(Reuters Health) - More than nine million people may miss out on cholesterol-lowering drugs that prevent heart attacks and strokes if doctors choose one set of medical guidelines over another, according to a new study. That's because the government-backed U.S. Preventive Services Task Force (USPSTF) set a higher threshold for use of the drugs, known as statins, than the American College of Cardiology and the American Heart Association (ACC/AHA). "I would say we’re still searching for the perfect guidelines," said lead author Michael Pencina, of Duke University in Durham, North Carolina. The 2013 ACC/AHA guidelines recommend statins for people ages 40 to 75 with at least a 7.5 percent risk of having a heart attack or stroke in the next 10 years. (The ACC/AHA cardiovascular risk estimator tool is available online here: http://bit.ly/2pPwoXh.) The ACC/AHA also recommends statins for people with cardiovascular disease, for diabetics between ages 40 and 75 and for adults with high levels of “bad” low-density lipoprotein cholesterol. The 2016 USPSTF recommendation endorses statins for people ages 40 to 75 with at least a 10 percent or greater risk of a heart attack or stroke over the next decade and at least one cardiovascular risk factor like diabetes or high blood pressure. Pencina told Reuters Health fewer people would be using statins under the more conservative USPSTF guidelines. "What we wanted to do is quantify the impact and look at what it means in terms of numbers." The researchers applied the recommendations to nationally representative data collected from 3,416 people without a history of cardiovascular disease between 2009 and 2014. Overall, 21.5 percent were already on statins to prevent heart attacks and strokes. An additional 24.3 percent would be on statins if all doctors followed the ACC/AHA guidelines, compared to an additional 15.8 percent if all doctors followed the USPSTF recommendation. The difference between the two guidelines represents about 9.3 million people in the United States, the researchers write in JAMA. Under the USPSTF guidelines, some diabetics would be excluded from statin use. More than half of those excluded would be middle-aged adults with a more than 30 percent average risk of a cardiovascular event over the next 30 years. "About one in three people are going to experience a cardiovascular event over the next 30 years," said Pencina. In a statement to Reuters Health, the USPSTF said its recommendations are based on the best available evidence about a preventive service's benefits and harms. "Because the USPSTF makes recommendations that are closely tied to the available evidence, we focused on recommending statins for the people who the evidence showed were most likely to benefit, though ultimately this decision should be made through a conversation between each patient and their doctor," the statement continued. In its review of evidence, the USPSTF focused on 19 trials involving a total of 71,344 people who had no history of cardiovascular disease. Overall, people were 14 percent less likely to die during the study period if they were taking statins than if they were taking a dummy pill or nothing at all. The risk of serious side effects from statins was also low. The USPSTF is always more conservative in its recommendations than professional organizations - not just for cholesterol, said Dr. Steve Nissen, chairman of the Robert and Suzanne Tomsich Department of Cardiovascular Medicine at the Cleveland Clinic. "Whether you treat or not treat is frankly something that should be a discussion between patient and physician," he told Reuters Health. "That’s how I do it." Nissen, who was not involved in the new study, said some entity should step in to clear up the confusion between the USPSTF, ACC/AHA and several other statin guidelines. "I’m not terribly happy to have multiple guidelines floating around out there," he said. Pencina said it's important for patients to be informed about their risk of cardiovascular disease and understand the risks and benefits of statins. "Both sets of guidelines - to their credit - recommend an informed decision between the patient and the clinician," he said. "Those are crucial."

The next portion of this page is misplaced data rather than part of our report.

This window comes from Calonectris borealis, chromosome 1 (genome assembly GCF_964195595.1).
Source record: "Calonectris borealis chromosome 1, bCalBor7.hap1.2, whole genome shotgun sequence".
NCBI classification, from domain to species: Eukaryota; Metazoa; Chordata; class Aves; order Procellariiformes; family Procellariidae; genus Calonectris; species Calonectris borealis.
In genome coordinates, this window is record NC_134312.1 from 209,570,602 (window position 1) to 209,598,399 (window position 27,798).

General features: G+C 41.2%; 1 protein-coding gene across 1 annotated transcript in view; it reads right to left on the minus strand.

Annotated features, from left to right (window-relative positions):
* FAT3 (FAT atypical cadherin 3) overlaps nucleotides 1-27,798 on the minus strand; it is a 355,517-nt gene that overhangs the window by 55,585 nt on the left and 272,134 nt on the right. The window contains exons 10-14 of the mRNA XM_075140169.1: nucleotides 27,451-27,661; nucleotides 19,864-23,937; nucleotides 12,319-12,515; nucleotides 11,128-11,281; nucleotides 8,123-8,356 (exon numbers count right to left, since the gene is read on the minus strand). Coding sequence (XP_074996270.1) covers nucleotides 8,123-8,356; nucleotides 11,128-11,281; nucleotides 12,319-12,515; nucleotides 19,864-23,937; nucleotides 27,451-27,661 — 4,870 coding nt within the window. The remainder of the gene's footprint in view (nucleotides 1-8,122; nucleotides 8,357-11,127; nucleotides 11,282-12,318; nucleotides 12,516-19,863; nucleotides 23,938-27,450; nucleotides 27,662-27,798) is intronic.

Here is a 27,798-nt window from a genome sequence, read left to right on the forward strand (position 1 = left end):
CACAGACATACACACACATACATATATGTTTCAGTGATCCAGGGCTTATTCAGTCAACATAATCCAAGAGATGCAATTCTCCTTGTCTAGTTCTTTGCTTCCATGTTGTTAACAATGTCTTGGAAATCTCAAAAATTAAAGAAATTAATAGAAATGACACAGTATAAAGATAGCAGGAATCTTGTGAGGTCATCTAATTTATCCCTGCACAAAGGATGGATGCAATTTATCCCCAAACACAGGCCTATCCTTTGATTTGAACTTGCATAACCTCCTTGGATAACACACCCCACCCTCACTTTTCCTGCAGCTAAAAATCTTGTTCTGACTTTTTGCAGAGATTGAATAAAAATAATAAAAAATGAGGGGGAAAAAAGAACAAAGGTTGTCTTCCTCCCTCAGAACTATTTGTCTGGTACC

News Article | May 3, 2017